"Pinning Down the Meaning"
Lonergan Workshop Volume 7
edited by Fred Lawrence
Atlanta: Scholars Press, 1988
pp. 295-311



    Lonergan's chapter on Interpretation in Method in Theology concludes with some modest suggestions for exegetes.  He indicates a possible project for exegetes to put their hand to: to help people find elements of meaning in their own lives and relate these to ancient modes of meaning. If exegetes took the suggestion, their achievements would be better known and appreciated and theology as a whole would benefit enormously.  "Might I suggest," he adds, "that the section on Stages of Meaning in Chapter Three offers a beginning?"
    The dean of American exegetes, John L. McKenzie, in a review of Method, replied, with his own renowned modesty, somewhat as follows: "Might I suggest that before passing out so much advice to practitioners of another discipline, one spend a little more time finding out what they actually are doing?  My whole life has been spent in helping people find elements in their own experience which they could relate to ancient modes of meaning, and I have considerable reason for thinking that those efforts have frequently succeeded."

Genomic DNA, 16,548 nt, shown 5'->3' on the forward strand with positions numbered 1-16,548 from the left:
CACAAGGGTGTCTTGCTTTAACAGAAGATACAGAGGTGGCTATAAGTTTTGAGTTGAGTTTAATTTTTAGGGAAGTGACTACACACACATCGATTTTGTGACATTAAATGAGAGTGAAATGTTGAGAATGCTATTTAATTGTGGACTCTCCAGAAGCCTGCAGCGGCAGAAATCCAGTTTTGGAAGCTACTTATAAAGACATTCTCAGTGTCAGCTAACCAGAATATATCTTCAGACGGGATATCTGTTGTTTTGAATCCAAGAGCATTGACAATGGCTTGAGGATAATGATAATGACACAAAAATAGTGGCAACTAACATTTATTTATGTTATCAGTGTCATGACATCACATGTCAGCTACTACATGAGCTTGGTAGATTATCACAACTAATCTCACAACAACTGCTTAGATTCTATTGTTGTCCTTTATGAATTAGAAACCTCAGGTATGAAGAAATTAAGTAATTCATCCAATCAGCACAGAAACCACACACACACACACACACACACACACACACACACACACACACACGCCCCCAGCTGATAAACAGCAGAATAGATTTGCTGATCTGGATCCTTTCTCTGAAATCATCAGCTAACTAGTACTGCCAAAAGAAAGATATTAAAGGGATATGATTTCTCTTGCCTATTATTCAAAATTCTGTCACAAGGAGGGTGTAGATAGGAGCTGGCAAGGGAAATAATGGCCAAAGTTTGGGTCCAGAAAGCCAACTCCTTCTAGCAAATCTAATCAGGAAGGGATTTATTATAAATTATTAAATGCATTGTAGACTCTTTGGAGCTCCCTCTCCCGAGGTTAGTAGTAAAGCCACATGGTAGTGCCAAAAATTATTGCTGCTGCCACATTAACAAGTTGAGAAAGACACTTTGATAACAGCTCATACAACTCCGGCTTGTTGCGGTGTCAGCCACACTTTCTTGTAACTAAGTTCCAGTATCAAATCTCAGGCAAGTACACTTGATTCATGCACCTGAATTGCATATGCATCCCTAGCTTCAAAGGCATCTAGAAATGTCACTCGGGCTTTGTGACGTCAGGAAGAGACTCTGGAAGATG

Has something been overlooked?  Did McKenzie not get what Lonergan was proposing? Or did Lonergan not know the kind of work McKenzie and other exegetes had been doing all their lives?  Perhaps a little of both.  Let us look more closely at the 'possible project' Lonergan is proposing.